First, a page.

The chairman and any other member of the Commission can submit his resignation at any time to the President of India. He may be removed from his office by the President of India on the ground of misbehaviour (only if an inquiry of such misbehavior is made and upheld by Supreme Court) or if he is adjudged insolvent, or engages during his term of office in any paid employment outside the duties of his office, or in the opinion of the President unfit to continue in office by reason of infirmity of mind or body.

Constitutional Status

Articles 315 to 323 of Part XIV of the constitution, titled as Services Under the Union and the States, provide for a Public Service Commission for the Union and for each state. Accordingly, as per Art. 315, at Union level, Union Public Service Commission is envisaged by it. UPSC is amongst the few institutions which function with both autonomy and freedom, along with the country’s higher judiciary and lately the Election Commission.

Removal & Suspensions

As per Art. 317, the Chairman or any other member of a Public Service Commission shall only be removed from their office by order of the President on the ground of "misbehaviour" after the Supreme Court, on reference being made to it by the President, has, on inquiry reported that the Chairman or such other member ought to be removed. The President may suspend the Chairman or other member of the Commission until report of the Supreme Court is received. The President may also remove the Chairman or any other member of the commission if he/she/they: is/are adjudged an insolvent; or engage/s during their term of office in any paid employment outside the duties of their office; or is/are, in the opinion of the President, unfit to continue in office by reason of infirmity of mind or body. The Chairman or any other member cannot hold an office of profit or otherwise they shall be deemed to be guilty of misbehavior.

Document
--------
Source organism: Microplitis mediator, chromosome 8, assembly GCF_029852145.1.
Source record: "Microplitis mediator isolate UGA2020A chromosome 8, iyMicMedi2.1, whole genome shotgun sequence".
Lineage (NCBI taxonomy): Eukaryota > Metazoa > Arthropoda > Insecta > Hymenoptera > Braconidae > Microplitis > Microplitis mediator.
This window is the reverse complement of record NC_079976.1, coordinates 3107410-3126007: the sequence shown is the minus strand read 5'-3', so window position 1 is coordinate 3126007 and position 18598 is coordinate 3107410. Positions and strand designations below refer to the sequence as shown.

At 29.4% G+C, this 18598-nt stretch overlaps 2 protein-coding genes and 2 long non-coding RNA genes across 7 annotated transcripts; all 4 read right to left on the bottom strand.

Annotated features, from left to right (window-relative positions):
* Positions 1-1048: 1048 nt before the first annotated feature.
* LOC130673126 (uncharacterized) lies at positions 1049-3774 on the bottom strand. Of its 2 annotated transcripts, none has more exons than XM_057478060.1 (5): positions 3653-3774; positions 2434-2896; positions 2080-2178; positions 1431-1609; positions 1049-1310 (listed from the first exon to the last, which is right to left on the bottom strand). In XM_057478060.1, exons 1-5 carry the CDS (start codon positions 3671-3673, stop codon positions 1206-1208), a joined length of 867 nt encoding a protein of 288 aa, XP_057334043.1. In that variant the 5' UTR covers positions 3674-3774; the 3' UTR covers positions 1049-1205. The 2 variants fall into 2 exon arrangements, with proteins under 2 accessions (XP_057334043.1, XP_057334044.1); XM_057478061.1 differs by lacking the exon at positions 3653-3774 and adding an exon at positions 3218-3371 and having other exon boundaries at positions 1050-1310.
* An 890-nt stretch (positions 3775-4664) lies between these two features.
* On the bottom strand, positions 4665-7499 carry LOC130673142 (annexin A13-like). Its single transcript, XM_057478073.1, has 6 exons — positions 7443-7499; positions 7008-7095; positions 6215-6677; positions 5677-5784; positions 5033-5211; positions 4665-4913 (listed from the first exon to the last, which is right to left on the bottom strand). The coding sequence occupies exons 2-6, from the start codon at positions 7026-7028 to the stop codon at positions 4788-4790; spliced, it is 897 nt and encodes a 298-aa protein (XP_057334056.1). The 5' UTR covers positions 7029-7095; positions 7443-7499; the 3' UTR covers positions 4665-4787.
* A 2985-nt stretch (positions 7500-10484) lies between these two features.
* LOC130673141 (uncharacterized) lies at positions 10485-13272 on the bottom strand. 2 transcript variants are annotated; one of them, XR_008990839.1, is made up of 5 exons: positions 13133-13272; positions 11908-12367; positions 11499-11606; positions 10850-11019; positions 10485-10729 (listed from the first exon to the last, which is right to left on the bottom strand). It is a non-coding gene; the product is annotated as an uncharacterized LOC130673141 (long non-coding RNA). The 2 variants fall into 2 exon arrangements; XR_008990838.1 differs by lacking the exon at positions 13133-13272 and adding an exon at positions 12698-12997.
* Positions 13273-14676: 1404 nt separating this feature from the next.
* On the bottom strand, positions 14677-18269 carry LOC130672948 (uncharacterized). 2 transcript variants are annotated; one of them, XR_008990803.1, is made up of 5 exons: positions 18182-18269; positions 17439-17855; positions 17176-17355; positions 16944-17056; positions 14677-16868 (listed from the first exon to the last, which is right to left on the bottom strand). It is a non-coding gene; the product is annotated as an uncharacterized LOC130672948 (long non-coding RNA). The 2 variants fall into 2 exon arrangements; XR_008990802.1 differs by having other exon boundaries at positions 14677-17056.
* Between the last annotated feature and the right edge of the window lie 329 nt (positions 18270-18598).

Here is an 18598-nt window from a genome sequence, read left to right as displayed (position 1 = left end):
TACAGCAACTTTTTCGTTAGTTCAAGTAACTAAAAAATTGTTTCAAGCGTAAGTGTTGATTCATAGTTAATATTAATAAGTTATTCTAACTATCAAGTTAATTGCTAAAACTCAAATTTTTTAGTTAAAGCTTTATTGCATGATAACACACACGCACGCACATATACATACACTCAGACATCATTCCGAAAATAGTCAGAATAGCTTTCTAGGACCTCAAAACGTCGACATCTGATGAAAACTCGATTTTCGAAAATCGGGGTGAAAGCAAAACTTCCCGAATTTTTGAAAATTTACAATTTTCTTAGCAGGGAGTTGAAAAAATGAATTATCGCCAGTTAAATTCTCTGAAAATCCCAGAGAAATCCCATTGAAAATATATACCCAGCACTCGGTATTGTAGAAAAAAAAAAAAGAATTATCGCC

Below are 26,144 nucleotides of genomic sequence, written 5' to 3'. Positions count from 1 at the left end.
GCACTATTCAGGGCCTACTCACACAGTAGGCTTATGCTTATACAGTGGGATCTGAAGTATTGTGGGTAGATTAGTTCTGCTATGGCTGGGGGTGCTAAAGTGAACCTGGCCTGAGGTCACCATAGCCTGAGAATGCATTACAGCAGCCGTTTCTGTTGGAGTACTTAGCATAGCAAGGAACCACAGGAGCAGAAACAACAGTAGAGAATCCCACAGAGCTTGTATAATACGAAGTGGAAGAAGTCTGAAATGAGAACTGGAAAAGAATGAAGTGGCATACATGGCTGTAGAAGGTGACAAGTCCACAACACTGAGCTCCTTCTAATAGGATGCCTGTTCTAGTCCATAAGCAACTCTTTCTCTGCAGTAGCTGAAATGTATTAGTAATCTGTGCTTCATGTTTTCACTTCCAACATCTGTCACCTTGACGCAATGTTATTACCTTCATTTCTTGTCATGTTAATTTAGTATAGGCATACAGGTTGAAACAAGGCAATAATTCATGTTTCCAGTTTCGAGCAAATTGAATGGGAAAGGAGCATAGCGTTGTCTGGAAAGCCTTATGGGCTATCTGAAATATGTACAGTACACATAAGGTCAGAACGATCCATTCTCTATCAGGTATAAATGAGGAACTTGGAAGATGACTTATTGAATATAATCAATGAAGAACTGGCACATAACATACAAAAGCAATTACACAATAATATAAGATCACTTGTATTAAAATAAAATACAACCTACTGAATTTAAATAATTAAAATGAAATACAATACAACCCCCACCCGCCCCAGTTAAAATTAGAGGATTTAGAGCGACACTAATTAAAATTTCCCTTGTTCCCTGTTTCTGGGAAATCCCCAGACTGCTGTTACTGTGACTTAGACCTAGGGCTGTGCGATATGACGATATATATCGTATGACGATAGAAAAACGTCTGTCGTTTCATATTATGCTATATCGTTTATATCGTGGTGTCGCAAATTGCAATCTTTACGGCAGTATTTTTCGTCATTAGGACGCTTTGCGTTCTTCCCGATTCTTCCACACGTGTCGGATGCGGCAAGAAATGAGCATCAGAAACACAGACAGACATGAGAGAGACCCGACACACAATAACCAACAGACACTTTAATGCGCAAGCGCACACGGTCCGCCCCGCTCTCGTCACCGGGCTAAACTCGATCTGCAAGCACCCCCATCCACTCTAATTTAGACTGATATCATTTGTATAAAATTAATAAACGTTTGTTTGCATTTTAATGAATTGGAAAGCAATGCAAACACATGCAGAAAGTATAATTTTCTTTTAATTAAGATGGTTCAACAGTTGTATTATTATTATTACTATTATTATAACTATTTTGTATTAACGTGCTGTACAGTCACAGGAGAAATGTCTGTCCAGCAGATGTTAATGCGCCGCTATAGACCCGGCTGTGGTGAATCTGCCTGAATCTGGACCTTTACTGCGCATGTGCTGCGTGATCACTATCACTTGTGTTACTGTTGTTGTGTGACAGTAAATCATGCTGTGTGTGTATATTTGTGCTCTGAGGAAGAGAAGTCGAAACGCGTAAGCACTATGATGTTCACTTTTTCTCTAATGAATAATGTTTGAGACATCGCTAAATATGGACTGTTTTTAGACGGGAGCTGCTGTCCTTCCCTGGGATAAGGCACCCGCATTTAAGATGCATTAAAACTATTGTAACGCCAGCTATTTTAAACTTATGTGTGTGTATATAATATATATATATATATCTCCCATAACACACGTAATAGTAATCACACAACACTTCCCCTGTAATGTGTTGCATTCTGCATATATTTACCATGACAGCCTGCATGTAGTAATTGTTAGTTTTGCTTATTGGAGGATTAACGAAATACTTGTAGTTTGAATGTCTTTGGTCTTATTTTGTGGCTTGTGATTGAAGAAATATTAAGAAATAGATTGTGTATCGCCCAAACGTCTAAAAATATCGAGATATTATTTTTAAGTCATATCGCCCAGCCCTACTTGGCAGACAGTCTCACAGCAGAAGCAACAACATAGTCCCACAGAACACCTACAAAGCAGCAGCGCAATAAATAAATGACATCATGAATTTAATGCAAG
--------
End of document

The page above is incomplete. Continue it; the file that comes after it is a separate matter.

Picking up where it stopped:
The Royal Commission on the superior Civil Services in India was set up under the chairmanship of Lord Lee of Fareham by the British Government in 1923. With equal numbers of Indian and British members, the commission submitted its report in 1924, recommending setting up of a Public Service Commission. The Lee Commission proposed that 40% of future entrants should be British, 40% Indians directly recruited, and 20% Indians promoted from the provincial services. This led to the establishment of the first Public Service Commission on 1 October 1926 under the chairmanship of Sir Ross Barker. A mere limited advisory function was granted to the Public Service Commission and the leaders of the freedom movement continually stressed on this aspect, which then resulted in the setting up of a Federal Public Service Commission under the Government of India Act 1935. The Federal Public Service Commission became the Union Public Service Commission after independence. It was given a constitutional status with under of Constitution of India on 26 January 1950

Power, Purpose and Responsibilities

The All India Services Act, 1951 empowers the government of India to make, after consultation with state governments, rules for the regulation of recruitment and conditions of service of the persons appointed to an All India Service. All India Service is governed by All India Service (Conduct) Rules, 1968 which specifies the code of conduct for Civil Servant in general. The All India Service (Conduct) Rules, 1968 were amended latest by Govt. of India by notification published in official Gazette of India on 10 April 2015

Cadre allocation policy

The central government announced a new cadre allocation policy for the All India Services in August 2017, touting it as a policy to ensure national integration of the bureaucracy and to ensure an All India character of the services. The existing twenty-six cadres were to be divided into five zones by the Department of Personnel and Training Under the new policy, a candidate first selects their zones of preference, in descending order, then indicates a cadre preference from each preferred zone. The candidate indicates their second cadre preference for every preferred zone subsequently. The preference for the zones and cadres remains in the same order and no change is permitted.

Officers remain in their allocated cadre or are deputed to the Government of India.